Written by Steve “DISCourse” Held
Quiet As Kept(HipNott Records) is the new album from duo Danny Diggs(instrumentals) and Jermiside(verbals). The duo’s latest twelve track collection deliver an increased sense of identity in Jerm’s lyrical musings and familiar yet fresh board work from Diggs. Their first collaboration, 2010’s Middle Classic(HipNott Records), serves as an aural introduction to the life and perspective of its lyricist. It’s supported by a great flexibility on the boom-bap production side, which stir up emotions as distinct as despair and triumph while rarely missing a beat. Without a doubt, Quiet As Kept succeeds in picking up where Middle Classic left off.
QAK isn’t 12 tracks of break-your-neck bangers and lyrical flames. Even for me, who was already a fan of this duo, I needed a few listens for everything to sink in. Jerms’ flow doesn’t snatch you up at first bar (that’s not usually his style) and Diggs doesn’t aim for street anthem gusto. Diggs’ musical landscape is beautiful and smooth to be sure. Jermiside’s lyrics carry undeniable merit, but the slick, witty rhymes (never old clichés) are slid into verses on the low. This album isn’t for everyone. If you like your Hip Hop loud in a club or need that dope boy sound, this might not be the album for you. If you want cool Boom Bap-ish music to flow through your headphones as you bounce around the city or lounge at home, this is the Hip Hop for you.
Kinship is a prominent theme in Jermiside’s lyrics and Quiet As Kept keeps the tradition. “Bloodline”, one of the standout tracks of QAK, is an affirming celebration of Jermiside’s lineage: the MC takes pride in his roots as a descendant of a “sharecropper grandfather” and discovers many other forbearers. In learning about his family tree, Jerms expands the definition of his ethnicity and gains wisdom through knowledge of self. And lets be clear: Danny Diggs really did his thing on this one. Singing horns and silky layered vocal samples combine with a light quick snare section to imbue the track with an exultant sound.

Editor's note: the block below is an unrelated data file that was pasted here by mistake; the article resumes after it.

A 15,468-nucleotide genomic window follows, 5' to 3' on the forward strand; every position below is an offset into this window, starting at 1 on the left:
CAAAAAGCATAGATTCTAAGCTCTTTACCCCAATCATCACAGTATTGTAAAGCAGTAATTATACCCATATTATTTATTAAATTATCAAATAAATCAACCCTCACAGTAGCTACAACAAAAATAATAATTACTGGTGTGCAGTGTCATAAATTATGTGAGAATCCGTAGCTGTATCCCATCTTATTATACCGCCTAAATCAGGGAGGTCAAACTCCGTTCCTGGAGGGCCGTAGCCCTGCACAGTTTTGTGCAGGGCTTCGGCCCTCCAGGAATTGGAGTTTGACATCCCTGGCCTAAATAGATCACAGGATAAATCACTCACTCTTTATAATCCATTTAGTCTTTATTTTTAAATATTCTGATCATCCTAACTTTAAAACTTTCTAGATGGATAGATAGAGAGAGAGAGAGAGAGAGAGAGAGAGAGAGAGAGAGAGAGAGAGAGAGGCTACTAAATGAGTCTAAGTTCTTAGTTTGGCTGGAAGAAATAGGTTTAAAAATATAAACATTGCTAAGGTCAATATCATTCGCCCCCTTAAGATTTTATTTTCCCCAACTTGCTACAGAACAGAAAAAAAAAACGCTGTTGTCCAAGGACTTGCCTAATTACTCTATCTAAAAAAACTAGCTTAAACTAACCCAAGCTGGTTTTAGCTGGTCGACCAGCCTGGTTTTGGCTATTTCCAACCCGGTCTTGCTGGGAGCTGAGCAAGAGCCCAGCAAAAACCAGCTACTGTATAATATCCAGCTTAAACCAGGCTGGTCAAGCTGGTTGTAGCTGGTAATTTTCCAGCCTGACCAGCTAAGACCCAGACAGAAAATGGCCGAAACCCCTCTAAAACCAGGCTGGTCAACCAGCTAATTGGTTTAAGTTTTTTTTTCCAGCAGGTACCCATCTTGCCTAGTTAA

“Thank You” is another gripping offering on this album. Verse one features Jermiside’s ode to his mother’s love and strength. The verse is touching and filled with details with personal nuance rather than tired tropes that litter some of Hip Hop’s better-known parental dedications. Providing the hook, L-Marr the Star pulls on heartstrings pleading, “If God takes me away and I don’t get to say/ I guess I’m telling you thank you.” These brief lines simultaneously play as heartbreaking and celebratory, stirring a potent mix of emotions. But my favorite part of this track is the concluding verse by Ill Poetic. The clever wordsmith spins this heartfelt dedication as only an MC and Hip Hop head can, laying bare his debt of gratitude to his trusty headphones. Aspects of creativity like this, in my opinion, distinguish good music from formulaic grabs for shine in an age when it feels like everybody’s a rapper.
Overall, I could only identify two minor flaws (neither worth mentioning here) in what is otherwise a gem of Hip Hop music. The insights, passion and growth of Jermiside are undeniably his own, and as such, they ring true and powerfully. Danny Diggs contributes a powerful depth to those lyrics that enhances the themes explored on each track, making them all the more compelling. Quiet As Kept is a solid offering and worthy successor to the accomplishment that was Middle Classic.